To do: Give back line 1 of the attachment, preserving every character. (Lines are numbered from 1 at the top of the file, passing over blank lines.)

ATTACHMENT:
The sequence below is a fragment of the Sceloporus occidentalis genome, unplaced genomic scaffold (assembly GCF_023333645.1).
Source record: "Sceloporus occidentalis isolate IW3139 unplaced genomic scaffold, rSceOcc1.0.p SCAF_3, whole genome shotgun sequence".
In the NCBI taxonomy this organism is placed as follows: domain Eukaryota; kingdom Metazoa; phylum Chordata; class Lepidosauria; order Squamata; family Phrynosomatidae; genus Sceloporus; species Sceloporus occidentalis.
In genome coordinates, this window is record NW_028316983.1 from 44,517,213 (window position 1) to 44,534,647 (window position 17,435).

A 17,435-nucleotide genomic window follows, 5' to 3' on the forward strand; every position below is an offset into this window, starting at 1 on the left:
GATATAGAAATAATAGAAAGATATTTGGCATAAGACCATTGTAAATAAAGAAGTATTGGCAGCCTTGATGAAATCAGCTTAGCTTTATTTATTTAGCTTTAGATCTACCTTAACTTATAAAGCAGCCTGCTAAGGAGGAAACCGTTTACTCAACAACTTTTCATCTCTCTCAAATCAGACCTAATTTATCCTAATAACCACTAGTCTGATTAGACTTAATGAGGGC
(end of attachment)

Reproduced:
The sequence below is a fragment of the Sceloporus occidentalis genome, unplaced genomic scaffold (assembly GCF_023333645.1).